I know a lot of people might have a hard time believing that I have faith. Frankly, it took me a while to figure it out, too—22 years in fact. I’m still figuring it out. How could someone like me—meaning, in a wheelchair, with this disease that no one really understands and problems too complicated to even bother discussing—feel anything but anger towards God?
For a long time, that I was all I felt. Anger. It wasn’t so much that I didn’t believe, I just kept turning away. After all, what I had done to be warranted with this disability at birth?! I hadn’t been alive to do anything wrong! For a long time, I looked at it as some kind of punishment. But, at least I believed.
I had even been known to pray in times of extreme distress. But, it certainly wasn’t a daily ritual. I didn’t attend church; it bored me. And, I had a lot of negative ideas about churches, based on my previous experiences. I still have a lot of negative ideas about churches, based on previous experience. I can’t erase those experiences or those ideas. I can, however, come to terms with them and be comfortable with having those ideas.
That’s one thing I do dislike about many churches. The congregations tend to make newcomers feel uncomfortable with their thoughts and ideas if they differ from that of the church. I don’t believe that is fair. Although I consider myself a Christian and agree with most of the Christian doctrine, I have several beliefs that differ from typical Christian ideas and I know many people would want to challenge those ideas rather than respect those ideas.
But, this isn’t the forum where I air all of my ideas and let everyone into my beliefs. I won’t preach to anyone about anything unless they ask me my true opinion and genuinely seem to want it. I refuse to push my ideas on anyone because I would not appreciate anyone pushing their ideas on me. That, I find, is one the inherent problems that has caused so much turmoil between different religions. What I feel needs to be realized is that, at the core of almost every religious movement, is the idea that a higher power has created this world and all the things and creatures therein and has a hand in all the events affecting the aforementioned. All that is really different are the ways that belief is celebrated.
Doesn’t that sound so similar to the way the disabled have been treated for centuries? Because we are different, because the way we do things is different, we are seen by many as an obstacle to the way life “should be”. A few differences make us “wrong” in the eyes of those around us. Of course, I may be the only one who thinks this way, but I don’t believe that I am.
How I can have faith in the midst of my not-so-average life? It has taken me years and several failed attempts. I have tried before to turn to God and really make spirituality and religion a part of my life, and I have failed. Anger has been a huge part of my life, unfortunately, because I never knew how to deal with the unfairness of my situation. No one likes to hear, “Life isn’t fair,” when one is in the throes of unfairness. A lot of my anger was and still is directed at God. I have questions that haven’t been answered and most likely never will be. I’m not one who deals well with unanswered questions. I like knowing why and how and all of those other minute details. Not having my questions answered frustrates me. Not knowing why I was put in the situation makes me incredibly angry! Somewhere deep down, however, deep down, I know there is a reason—or many—behind it all.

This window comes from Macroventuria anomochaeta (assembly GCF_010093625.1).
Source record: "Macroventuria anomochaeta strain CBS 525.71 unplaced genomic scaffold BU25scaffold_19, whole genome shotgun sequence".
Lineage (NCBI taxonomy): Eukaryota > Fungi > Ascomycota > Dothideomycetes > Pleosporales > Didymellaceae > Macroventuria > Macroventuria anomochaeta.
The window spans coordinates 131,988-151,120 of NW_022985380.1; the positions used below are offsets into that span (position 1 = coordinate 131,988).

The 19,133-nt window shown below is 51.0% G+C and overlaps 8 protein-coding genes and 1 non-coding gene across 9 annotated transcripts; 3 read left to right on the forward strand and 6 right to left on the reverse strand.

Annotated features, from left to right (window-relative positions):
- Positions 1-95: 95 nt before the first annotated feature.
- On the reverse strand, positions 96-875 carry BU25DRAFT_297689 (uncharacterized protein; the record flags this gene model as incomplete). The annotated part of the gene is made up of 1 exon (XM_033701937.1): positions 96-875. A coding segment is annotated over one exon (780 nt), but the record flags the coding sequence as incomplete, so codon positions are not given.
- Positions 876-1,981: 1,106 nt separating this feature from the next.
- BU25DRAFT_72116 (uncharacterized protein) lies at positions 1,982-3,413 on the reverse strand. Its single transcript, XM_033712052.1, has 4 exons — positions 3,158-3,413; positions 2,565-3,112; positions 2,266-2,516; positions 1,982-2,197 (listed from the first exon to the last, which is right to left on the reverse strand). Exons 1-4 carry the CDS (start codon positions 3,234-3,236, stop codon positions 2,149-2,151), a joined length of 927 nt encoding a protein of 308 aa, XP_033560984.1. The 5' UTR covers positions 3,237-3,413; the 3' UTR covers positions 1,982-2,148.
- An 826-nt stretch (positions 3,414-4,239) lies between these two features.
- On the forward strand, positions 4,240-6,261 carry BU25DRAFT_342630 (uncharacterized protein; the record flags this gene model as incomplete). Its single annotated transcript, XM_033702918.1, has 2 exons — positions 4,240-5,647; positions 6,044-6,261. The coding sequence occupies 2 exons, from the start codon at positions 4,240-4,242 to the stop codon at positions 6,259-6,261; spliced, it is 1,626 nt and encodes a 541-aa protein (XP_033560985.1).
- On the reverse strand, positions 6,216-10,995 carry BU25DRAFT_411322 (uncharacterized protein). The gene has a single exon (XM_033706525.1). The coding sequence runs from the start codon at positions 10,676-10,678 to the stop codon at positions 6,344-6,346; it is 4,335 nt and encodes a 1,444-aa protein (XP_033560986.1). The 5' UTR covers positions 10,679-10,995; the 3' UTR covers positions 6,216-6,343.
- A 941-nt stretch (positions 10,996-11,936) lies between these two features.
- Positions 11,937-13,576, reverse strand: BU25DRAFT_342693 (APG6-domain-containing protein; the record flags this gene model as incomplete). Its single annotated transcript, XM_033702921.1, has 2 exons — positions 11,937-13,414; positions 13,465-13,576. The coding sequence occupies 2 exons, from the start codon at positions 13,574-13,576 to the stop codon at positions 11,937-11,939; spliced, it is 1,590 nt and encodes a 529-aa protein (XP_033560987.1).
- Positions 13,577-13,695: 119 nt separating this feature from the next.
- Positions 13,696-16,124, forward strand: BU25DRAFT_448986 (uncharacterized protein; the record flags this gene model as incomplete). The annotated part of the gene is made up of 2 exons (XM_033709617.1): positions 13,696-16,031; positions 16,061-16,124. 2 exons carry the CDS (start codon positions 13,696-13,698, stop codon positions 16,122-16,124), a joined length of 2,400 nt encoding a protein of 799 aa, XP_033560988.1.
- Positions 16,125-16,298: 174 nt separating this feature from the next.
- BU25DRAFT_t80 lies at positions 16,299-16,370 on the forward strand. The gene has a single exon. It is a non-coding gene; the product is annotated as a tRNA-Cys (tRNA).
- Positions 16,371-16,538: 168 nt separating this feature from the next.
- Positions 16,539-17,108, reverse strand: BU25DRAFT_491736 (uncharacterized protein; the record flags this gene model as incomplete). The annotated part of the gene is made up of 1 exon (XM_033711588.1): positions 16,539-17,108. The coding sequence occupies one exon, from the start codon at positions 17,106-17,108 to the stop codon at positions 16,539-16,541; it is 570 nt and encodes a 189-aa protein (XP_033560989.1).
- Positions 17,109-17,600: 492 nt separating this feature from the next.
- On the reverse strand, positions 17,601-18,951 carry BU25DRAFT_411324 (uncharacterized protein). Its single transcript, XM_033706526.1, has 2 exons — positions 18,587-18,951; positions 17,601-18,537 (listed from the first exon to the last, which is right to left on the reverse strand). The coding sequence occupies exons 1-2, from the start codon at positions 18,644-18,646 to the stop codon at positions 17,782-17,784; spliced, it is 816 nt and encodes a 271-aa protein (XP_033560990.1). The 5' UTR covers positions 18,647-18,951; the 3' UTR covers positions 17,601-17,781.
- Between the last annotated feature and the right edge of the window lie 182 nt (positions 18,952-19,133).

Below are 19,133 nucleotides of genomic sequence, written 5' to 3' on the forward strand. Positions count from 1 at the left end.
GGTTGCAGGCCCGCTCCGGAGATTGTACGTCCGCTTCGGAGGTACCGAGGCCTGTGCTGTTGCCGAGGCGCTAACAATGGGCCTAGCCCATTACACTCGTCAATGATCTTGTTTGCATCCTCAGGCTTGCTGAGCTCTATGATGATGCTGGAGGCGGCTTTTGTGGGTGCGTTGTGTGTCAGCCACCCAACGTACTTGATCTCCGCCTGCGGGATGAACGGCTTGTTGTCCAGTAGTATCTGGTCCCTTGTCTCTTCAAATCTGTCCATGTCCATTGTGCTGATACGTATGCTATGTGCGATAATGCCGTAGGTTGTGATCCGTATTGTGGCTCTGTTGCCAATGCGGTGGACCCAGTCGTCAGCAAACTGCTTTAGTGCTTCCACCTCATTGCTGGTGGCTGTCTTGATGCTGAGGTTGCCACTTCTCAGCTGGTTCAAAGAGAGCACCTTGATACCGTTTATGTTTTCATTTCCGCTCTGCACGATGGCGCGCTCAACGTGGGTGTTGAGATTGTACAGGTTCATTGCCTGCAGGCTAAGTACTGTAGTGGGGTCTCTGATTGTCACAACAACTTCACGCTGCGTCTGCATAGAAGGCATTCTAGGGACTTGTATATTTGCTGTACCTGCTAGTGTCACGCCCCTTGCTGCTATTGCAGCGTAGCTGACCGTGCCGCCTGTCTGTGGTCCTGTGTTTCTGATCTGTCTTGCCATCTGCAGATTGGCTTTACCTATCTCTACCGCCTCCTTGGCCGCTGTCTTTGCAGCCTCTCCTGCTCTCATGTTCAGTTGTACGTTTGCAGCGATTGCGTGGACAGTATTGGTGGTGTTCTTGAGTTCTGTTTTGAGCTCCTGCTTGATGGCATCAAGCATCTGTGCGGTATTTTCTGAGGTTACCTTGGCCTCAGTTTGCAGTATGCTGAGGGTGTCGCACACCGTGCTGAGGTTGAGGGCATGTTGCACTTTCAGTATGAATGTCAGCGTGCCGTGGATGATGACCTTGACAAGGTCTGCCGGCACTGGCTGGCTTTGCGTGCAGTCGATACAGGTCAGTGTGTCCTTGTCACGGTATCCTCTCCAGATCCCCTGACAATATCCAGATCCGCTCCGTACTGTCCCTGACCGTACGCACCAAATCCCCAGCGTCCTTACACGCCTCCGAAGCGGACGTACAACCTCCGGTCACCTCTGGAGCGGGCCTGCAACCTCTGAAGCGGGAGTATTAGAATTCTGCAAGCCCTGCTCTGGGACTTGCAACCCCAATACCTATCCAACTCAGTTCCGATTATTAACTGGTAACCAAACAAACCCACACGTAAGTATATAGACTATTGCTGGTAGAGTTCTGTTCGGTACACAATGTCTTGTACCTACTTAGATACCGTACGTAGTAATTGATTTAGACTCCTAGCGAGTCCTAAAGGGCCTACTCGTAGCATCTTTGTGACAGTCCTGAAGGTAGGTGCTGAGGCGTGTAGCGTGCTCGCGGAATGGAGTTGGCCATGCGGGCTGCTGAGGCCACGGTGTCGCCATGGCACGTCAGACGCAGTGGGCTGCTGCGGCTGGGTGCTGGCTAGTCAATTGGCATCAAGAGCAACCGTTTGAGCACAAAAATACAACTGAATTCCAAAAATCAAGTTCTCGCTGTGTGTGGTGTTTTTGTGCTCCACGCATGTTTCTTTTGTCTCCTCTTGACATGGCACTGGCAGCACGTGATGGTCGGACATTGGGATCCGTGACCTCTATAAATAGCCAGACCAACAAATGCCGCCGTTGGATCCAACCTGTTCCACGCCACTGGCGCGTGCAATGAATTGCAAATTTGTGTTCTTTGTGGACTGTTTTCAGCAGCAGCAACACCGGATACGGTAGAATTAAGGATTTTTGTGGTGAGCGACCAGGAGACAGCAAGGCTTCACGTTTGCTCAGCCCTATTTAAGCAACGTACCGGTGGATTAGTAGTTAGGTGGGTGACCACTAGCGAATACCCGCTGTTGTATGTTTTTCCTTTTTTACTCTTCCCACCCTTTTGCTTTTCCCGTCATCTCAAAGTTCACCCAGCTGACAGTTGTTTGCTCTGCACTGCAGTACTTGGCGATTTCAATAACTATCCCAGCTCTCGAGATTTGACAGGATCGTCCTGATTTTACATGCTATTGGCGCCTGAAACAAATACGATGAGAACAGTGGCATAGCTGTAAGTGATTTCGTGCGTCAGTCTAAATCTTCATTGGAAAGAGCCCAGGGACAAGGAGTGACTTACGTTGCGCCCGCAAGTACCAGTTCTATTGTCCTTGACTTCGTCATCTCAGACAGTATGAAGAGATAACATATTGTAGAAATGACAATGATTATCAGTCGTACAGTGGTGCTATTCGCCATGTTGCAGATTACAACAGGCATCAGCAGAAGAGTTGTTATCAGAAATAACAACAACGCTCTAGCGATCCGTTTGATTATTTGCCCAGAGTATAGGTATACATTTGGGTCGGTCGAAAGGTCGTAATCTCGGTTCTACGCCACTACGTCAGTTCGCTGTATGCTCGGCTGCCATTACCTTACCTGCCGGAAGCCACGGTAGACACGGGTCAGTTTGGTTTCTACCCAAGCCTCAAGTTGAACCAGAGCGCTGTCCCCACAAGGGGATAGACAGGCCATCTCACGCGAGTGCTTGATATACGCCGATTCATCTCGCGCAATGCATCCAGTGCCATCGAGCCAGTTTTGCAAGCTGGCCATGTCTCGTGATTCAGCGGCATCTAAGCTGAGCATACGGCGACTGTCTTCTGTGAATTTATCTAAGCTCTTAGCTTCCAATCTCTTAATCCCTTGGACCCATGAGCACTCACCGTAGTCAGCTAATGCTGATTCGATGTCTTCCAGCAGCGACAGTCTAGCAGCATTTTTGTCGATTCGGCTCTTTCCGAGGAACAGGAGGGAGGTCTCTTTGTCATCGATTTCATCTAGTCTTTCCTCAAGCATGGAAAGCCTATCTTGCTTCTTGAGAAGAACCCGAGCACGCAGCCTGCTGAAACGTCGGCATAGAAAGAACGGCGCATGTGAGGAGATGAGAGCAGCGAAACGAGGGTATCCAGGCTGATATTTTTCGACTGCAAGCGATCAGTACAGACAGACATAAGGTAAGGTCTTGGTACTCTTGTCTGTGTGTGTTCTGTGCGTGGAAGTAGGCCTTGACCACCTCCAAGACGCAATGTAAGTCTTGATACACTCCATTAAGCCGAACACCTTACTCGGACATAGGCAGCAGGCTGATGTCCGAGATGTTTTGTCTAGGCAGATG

Perhaps this is one of the reasons. I can reach out to people who are like me, who are in similar situations and let them know what I’ve spent 21 years searching for: the people out there who “get it”. There are some people who understand what is going on. Also, I can reach out to those people who aren’t in a similar situation. The non-disabled population, in particular. I have learned that approaching someone with a disability or being thrown into a situation with a disabled person can be daunting. Not knowing what to say or what to do or what to expect is scary for anyone, disabled or not. I’m hoping that I can reach out to those who haven’t yet been put in that position and teach them something. I thank God for the opportunities He has brought me so that I am able to do that.
My faith also comes from the realization that I am blessed. I know, it seems ironic. And yes, I have those “why me” moments when I don’t give a damn how blessed I am, I just want to feel bad for a while. Then again, everyone has those.
I’ve come to see that I am blessed, despite those moments. I am able to do so many more things than a majority of people who are disabled. I can drive, I’m going to a wonderful university, I’m doing the things I love, I have wonderful friends and family. For the most part, I’ve lived a normal life. Sure, I will always look back and know that there are things I have missed out on. That I might have grown up somewhat faster than my friends in some aspects while staying light years behind them in others. Except for a few things, there isn’t much I could ask for. That’s a universal feeling, too: wanting what we don’t have, never feeling like we have enough. But, I have faith now that God will bring me what I need and what is meant to be. He’s done so already, which I see more clearly now.
So, yes, I have faith. But, I’m only speaking for myself. I don’t know if other disabled people, or just other people in general, have faith or what faith they might have. I’m just happy to know that it is possible and that I can achieve it. I still have a long way to go. I look at some of my friends who are so deeply spiritual and am jealous. Then again, I have faith that with them helping me, I can get there, too.